U. S. Federal subsidy support for renewable energy 2009-2014 in US$ billions.  Red, non-stimulus support; Tan, stimulus (American Recovery and Reinvestment Act; ARRA) support.


by 2014.  The graphic shows that the recession stimulus for renewable energy, legislated in 2009 (beige segments above) fall to essentially zero by 2014, as intended.  Non-stimulus support for renewable energy (red segments) does not make up for the loss of the stimulus support, remaining at a very low level, about US$11-13 billion through 2014.
 
A schematic representation of the temporary nature of much federal support for renewable energy, as exemplified for wind and solar energy, is shown in the following graphic.  The specific labels for each arrow are understandably not legible; the important feature below is that many of the programs have terminated or are scheduled to terminate by 2013 (shown by the vertical bars at the ends of the respective arrows).  The various arrows identify specific statutory support programs. 

U. S. Federal subsidy support timelines for wind energy and solar energy through 2015 (the right-most vertical line in each panel) and beyond. 

  
For wind, the lowest arrow continuing beyond 2015 is for a loan guarantee program that continues until a budgeted maximum of US$1.5 billion for all renewables is reached.  For solar, the two lowest arrows continuing beyond 2015 are for a 30% investment tax credit through 2016 which falls to 10% after that, and for the same US$1.5 billion maximum described for the case of wind subsidies.

Jenkins and coworkers point out that many renewable energy companies are likely to experience market contraction, or undergo bankruptcy or consolidation, in the coming years.  This is expected in view of the reduced U. S. federal support currently envisioned, and because overseas markets for U. S. products are also contracting in view of loss of subsidy support abroad.  As did Pfund and Healey, Jenkins and coworkers recognize that U. S. federal support has been poorly conceived, characterized by a “boom and bust cycle of aid and withdrawal”.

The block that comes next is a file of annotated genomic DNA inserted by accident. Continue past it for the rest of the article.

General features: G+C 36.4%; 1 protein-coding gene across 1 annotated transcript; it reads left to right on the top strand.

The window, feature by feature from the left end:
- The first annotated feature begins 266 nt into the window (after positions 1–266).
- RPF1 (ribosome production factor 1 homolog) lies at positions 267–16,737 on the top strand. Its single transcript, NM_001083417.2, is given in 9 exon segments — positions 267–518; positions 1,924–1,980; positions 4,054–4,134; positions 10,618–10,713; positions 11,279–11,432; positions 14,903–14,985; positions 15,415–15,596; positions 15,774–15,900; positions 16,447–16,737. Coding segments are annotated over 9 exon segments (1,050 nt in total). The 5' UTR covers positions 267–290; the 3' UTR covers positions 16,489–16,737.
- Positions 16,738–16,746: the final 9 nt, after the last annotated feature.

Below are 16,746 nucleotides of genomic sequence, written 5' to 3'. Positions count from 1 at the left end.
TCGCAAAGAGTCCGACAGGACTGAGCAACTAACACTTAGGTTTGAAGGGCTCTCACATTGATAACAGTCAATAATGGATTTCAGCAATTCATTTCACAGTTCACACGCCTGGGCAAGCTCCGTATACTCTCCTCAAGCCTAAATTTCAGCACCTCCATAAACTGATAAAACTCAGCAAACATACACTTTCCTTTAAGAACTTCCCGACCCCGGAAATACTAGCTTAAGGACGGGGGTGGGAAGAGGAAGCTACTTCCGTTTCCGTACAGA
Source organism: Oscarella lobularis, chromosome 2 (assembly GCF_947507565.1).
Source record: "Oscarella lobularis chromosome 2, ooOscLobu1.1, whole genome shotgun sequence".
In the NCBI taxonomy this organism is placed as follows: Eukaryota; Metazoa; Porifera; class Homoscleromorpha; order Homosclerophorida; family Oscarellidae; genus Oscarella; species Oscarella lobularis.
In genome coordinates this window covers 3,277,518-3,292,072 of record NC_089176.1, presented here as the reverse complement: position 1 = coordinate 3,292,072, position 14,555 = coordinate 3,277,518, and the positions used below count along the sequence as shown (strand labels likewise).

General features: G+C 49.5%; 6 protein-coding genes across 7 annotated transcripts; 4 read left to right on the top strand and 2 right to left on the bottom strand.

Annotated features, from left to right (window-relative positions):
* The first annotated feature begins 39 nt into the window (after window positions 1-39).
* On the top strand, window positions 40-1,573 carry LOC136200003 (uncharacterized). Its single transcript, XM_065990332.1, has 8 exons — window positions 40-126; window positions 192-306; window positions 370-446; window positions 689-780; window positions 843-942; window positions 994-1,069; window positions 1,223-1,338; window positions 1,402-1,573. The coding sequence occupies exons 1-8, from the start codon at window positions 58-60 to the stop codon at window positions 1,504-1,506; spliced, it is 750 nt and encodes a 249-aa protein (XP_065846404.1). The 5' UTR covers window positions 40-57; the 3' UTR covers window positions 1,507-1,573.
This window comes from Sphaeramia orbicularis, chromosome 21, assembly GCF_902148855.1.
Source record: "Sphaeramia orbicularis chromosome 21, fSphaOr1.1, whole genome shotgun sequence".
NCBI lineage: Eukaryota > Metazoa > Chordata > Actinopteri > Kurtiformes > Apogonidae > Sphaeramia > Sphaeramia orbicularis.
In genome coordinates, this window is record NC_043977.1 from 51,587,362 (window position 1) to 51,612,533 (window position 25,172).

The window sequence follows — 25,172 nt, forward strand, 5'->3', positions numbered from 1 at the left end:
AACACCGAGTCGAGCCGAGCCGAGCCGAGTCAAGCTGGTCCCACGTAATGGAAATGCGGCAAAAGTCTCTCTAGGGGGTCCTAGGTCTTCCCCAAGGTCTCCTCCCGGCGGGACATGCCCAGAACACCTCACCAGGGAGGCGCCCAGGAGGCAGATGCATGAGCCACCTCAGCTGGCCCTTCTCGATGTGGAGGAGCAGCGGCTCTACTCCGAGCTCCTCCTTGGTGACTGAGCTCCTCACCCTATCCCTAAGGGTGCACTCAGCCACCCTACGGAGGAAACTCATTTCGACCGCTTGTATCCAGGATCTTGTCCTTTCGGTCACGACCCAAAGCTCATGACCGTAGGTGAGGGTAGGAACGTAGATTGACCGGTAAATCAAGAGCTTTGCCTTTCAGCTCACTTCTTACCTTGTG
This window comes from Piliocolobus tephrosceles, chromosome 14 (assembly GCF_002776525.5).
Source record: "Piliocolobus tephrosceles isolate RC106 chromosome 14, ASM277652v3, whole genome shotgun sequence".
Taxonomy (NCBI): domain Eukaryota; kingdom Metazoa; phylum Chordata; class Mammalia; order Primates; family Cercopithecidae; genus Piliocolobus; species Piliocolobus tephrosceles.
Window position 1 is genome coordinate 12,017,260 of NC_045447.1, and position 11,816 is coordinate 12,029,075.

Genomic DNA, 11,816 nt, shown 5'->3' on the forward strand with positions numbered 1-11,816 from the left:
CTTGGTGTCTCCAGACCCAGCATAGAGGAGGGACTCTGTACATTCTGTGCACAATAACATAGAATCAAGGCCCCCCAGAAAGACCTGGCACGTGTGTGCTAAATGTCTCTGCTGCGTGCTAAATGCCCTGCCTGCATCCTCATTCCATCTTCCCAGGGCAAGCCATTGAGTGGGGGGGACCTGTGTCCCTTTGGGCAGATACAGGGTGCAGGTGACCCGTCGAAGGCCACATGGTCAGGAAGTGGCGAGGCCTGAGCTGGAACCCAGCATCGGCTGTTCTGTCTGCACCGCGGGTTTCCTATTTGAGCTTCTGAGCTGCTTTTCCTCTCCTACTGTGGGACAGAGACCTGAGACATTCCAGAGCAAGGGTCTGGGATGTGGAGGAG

On a positive note, however, they find that expenditures of US$150 billion between 2009 and 2014 likely leverage public and private investment in clean technology of US$327 to 622 billion.  Of course such investment levels bring with them significant expansion of jobs for the American economy.

The authors note that subsidy support should be wisely dispersed over the future term, to support renewable energy RD&D, manufacture and deployment during its sensitive formative period, recognizing that this sector faces formidable competitive stress from established fossil fuel-based energy and from foreign providers of renewable energy hardware that themselves are substantially subsidized.

They view the present period of diminishing subsidy support for renewables as a favorable opportunity to fashion purposeful, long-term support programs for this growing industry.  Among its recommendations for new policy departures are the following:

  1. Reward development of improved technologies, and promote cost reductions.  The market for renewable energy should remain a competitive one.  Deploying new technologies should be in market settings that provide incentives and rewards for continued improvements in technology performance and costs.  Subsidy programs should be structured for new developments arising as they proceed, by reducing or eliminating support for unsuccessful ventures and those that attain competitive stature on their own.  Use of private capital should be encouraged by subsidy programs, and support, while temporary, should be of sufficient duration that business ventures operate in an environment of financial certainty.
  1. The energy innovation system should strive to make renewable energy cheap.  RD&D should be expanded to three times today’s levels; Pfund and Healey reached a similar conclusion.  Federal programs such as Energy Frontier Research Centers, the Advanced Research Projects Agency-Energy, and Energy Innovation Hubs should be supported and expanded.  These typically are conducive to create public-private partnerships.  It is important to develop and utilize technical professionals of the highest level to help drive innovation.
Conclusion

We have provided anecdotal but representative reports of renewable energy and energy efficiency projects undertaken spontaneously in the private sector.  These show that more mature renewable energy technologies are competitive with energy derived from fossil fuels.  Deployment of non-fossil fuel-derived energy should be encouraged to expand this type of investment.

In the face of this stamp of approval provided in the private sector, U. S. federal support for renewable energy RD&D, manufacture and deployment is undergoing a drastic reduction at present.  We have summarized non-profit reports that strongly support expanding and optimizing federal government support for renewable energy.  Their recommendations should be implemented by the government.

Details